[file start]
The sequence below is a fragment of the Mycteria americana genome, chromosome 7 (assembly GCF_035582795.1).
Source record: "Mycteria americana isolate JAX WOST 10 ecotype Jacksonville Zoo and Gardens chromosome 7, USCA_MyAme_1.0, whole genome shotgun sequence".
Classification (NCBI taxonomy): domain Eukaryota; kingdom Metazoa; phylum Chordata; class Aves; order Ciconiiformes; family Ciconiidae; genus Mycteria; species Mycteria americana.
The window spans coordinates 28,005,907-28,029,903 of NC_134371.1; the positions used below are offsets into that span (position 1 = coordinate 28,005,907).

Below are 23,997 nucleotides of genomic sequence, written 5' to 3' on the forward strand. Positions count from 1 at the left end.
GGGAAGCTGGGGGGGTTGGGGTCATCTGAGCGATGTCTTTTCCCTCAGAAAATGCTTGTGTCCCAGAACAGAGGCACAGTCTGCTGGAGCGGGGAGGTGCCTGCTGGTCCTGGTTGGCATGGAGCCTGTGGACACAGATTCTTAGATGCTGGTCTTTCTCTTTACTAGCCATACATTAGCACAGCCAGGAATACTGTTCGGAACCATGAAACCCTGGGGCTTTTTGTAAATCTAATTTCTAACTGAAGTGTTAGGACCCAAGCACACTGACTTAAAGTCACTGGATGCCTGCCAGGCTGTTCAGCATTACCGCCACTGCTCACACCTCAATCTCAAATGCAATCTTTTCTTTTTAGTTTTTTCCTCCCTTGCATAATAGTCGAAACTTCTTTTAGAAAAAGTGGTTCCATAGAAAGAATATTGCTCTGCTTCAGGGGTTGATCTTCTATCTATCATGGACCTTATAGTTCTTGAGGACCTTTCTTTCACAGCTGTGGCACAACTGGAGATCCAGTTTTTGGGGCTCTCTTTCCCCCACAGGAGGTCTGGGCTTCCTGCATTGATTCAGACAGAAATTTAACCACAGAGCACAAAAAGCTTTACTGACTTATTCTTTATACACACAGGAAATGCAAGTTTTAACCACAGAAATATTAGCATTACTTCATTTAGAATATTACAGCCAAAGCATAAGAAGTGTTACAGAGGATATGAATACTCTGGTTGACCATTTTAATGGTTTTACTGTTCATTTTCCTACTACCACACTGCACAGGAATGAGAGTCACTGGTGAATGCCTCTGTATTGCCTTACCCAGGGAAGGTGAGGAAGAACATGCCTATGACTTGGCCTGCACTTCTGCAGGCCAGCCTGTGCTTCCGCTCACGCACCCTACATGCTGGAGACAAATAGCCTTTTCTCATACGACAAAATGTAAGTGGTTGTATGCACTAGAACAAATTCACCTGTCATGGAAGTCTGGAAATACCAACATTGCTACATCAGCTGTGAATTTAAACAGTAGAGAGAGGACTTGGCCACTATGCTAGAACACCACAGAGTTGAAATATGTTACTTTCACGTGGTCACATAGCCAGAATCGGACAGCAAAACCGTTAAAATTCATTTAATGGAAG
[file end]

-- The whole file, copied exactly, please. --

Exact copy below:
The sequence below is a fragment of the Mycteria americana genome, chromosome 7 (assembly GCF_035582795.1).
Source record: "Mycteria americana isolate JAX WOST 10 ecotype Jacksonville Zoo and Gardens chromosome 7, USCA_MyAme_1.0, whole genome shotgun sequence".
Classification (NCBI taxonomy): domain Eukaryota; kingdom Metazoa; phylum Chordata; class Aves; order Ciconiiformes; family Ciconiidae; genus Mycteria; species Mycteria americana.
The window spans coordinates 28,005,907-28,029,903 of NC_134371.1; the positions used below are offsets into that span (position 1 = coordinate 28,005,907).

Below are 23,997 nucleotides of genomic sequence, written 5' to 3' on the forward strand. Positions count from 1 at the left end.
GGGAAGCTGGGGGGGTTGGGGTCATCTGAGCGATGTCTTTTCCCTCAGAAAATGCTTGTGTCCCAGAACAGAGGCACAGTCTGCTGGAGCGGGGAGGTGCCTGCTGGTCCTGGTTGGCATGGAGCCTGTGGACACAGATTCTTAGATGCTGGTCTTTCTCTTTACTAGCCATACATTAGCACAGCCAGGAATACTGTTCGGAACCATGAAACCCTGGGGCTTTTTGTAAATCTAATTTCTAACTGAAGTGTTAGGACCCAAGCACACTGACTTAAAGTCACTGGATGCCTGCCAGGCTGTTCAGCATTACCGCCACTGCTCACACCTCAATCTCAAATGCAATCTTTTCTTTTTAGTTTTTTCCTCCCTTGCATAATAGTCGAAACTTCTTTTAGAAAAAGTGGTTCCATAGAAAGAATATTGCTCTGCTTCAGGGGTTGATCTTCTATCTATCATGGACCTTATAGTTCTTGAGGACCTTTCTTTCACAGCTGTGGCACAACTGGAGATCCAGTTTTTGGGGCTCTCTTTCCCCCACAGGAGGTCTGGGCTTCCTGCATTGATTCAGACAGAAATTTAACCACAGAGCACAAAAAGCTTTACTGACTTATTCTTTATACACACAGGAAATGCAAGTTTTAACCACAGAAATATTAGCATTACTTCATTTAGAATATTACAGCCAAAGCATAAGAAGTGTTACAGAGGATATGAATACTCTGGTTGACCATTTTAATGGTTTTACTGTTCATTTTCCTACTACCACACTGCACAGGAATGAGAGTCACTGGTGAATGCCTCTGTATTGCCTTACCCAGGGAAGGTGAGGAAGAACATGCCTATGACTTGGCCTGCACTTCTGCAGGCCAGCCTGTGCTTCCGCTCACGCACCCTACATGCTGGAGACAAATAGCCTTTTCTCATACGACAAAATGTAAGTGGTTGTATGCACTAGAACAAATTCACCTGTCATGGAAGTCTGGAAATACCAACATTGCTACATCAGCTGTGAATTTAAACAGTAGAGAGAGGACTTGGCCACTATGCTAGAACACCACAGAGTTGAAATATGTTACTTTCACGTGGTCACATAGCCAGAATCGGACAGCAAAACCGTTAAAATTCATTTAATGGAAG